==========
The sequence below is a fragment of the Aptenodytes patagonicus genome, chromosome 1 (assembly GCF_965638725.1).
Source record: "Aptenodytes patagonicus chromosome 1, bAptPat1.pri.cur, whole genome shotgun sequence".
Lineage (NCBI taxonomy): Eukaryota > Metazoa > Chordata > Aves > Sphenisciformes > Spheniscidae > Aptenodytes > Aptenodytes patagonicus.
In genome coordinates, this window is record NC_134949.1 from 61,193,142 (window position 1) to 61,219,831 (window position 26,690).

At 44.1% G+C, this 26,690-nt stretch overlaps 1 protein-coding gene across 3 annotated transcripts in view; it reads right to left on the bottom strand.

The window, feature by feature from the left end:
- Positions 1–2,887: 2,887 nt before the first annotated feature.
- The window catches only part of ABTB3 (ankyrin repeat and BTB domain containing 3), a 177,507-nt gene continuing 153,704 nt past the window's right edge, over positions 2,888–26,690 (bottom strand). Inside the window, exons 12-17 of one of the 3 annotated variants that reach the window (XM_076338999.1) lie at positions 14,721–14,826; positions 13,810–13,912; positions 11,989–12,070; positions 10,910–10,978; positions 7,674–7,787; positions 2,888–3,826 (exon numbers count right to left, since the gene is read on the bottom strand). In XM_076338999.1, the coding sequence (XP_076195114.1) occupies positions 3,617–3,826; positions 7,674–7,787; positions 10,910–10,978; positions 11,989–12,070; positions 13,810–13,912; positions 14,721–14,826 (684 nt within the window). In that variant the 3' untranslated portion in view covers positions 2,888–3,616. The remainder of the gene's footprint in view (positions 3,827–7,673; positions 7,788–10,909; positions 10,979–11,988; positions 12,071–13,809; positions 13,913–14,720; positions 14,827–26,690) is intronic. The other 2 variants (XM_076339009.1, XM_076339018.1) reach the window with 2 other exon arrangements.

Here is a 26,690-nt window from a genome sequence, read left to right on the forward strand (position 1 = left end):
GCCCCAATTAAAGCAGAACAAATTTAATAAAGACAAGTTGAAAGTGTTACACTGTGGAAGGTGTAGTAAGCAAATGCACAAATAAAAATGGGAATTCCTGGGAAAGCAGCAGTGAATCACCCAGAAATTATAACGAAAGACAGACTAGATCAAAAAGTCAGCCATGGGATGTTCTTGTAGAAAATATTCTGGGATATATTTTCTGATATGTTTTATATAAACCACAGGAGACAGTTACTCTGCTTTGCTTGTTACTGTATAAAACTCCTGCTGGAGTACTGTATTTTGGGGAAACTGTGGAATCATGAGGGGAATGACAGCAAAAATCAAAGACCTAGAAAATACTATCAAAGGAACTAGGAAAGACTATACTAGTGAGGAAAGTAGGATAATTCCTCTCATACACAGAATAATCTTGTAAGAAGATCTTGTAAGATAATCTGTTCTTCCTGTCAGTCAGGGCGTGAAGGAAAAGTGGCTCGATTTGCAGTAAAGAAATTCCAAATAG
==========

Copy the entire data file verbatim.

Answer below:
The sequence below is a fragment of the Aptenodytes patagonicus genome, chromosome 1 (assembly GCF_965638725.1).
Source record: "Aptenodytes patagonicus chromosome 1, bAptPat1.pri.cur, whole genome shotgun sequence".
Lineage (NCBI taxonomy): Eukaryota > Metazoa > Chordata > Aves > Sphenisciformes > Spheniscidae > Aptenodytes > Aptenodytes patagonicus.
In genome coordinates, this window is record NC_134949.1 from 61,193,142 (window position 1) to 61,219,831 (window position 26,690).

At 44.1% G+C, this 26,690-nt stretch overlaps 1 protein-coding gene across 3 annotated transcripts in view; it reads right to left on the bottom strand.

The window, feature by feature from the left end:
- Positions 1–2,887: 2,887 nt before the first annotated feature.
- The window catches only part of ABTB3 (ankyrin repeat and BTB domain containing 3), a 177,507-nt gene continuing 153,704 nt past the window's right edge, over positions 2,888–26,690 (bottom strand). Inside the window, exons 12-17 of one of the 3 annotated variants that reach the window (XM_076338999.1) lie at positions 14,721–14,826; positions 13,810–13,912; positions 11,989–12,070; positions 10,910–10,978; positions 7,674–7,787; positions 2,888–3,826 (exon numbers count right to left, since the gene is read on the bottom strand). In XM_076338999.1, the coding sequence (XP_076195114.1) occupies positions 3,617–3,826; positions 7,674–7,787; positions 10,910–10,978; positions 11,989–12,070; positions 13,810–13,912; positions 14,721–14,826 (684 nt within the window). In that variant the 3' untranslated portion in view covers positions 2,888–3,616. The remainder of the gene's footprint in view (positions 3,827–7,673; positions 7,788–10,909; positions 10,979–11,988; positions 12,071–13,809; positions 13,913–14,720; positions 14,827–26,690) is intronic. The other 2 variants (XM_076339009.1, XM_076339018.1) reach the window with 2 other exon arrangements.

Here is a 26,690-nt window from a genome sequence, read left to right on the forward strand (position 1 = left end):
GCCCCAATTAAAGCAGAACAAATTTAATAAAGACAAGTTGAAAGTGTTACACTGTGGAAGGTGTAGTAAGCAAATGCACAAATAAAAATGGGAATTCCTGGGAAAGCAGCAGTGAATCACCCAGAAATTATAACGAAAGACAGACTAGATCAAAAAGTCAGCCATGGGATGTTCTTGTAGAAAATATTCTGGGATATATTTTCTGATATGTTTTATATAAACCACAGGAGACAGTTACTCTGCTTTGCTTGTTACTGTATAAAACTCCTGCTGGAGTACTGTATTTTGGGGAAACTGTGGAATCATGAGGGGAATGACAGCAAAAATCAAAGACCTAGAAAATACTATCAAAGGAACTAGGAAAGACTATACTAGTGAGGAAAGTAGGATAATTCCTCTCATACACAGAATAATCTTGTAAGAAGATCTTGTAAGATAATCTGTTCTTCCTGTCAGTCAGGGCGTGAAGGAAAAGTGGCTCGATTTGCAGTAAAGAAATTCCAAATAG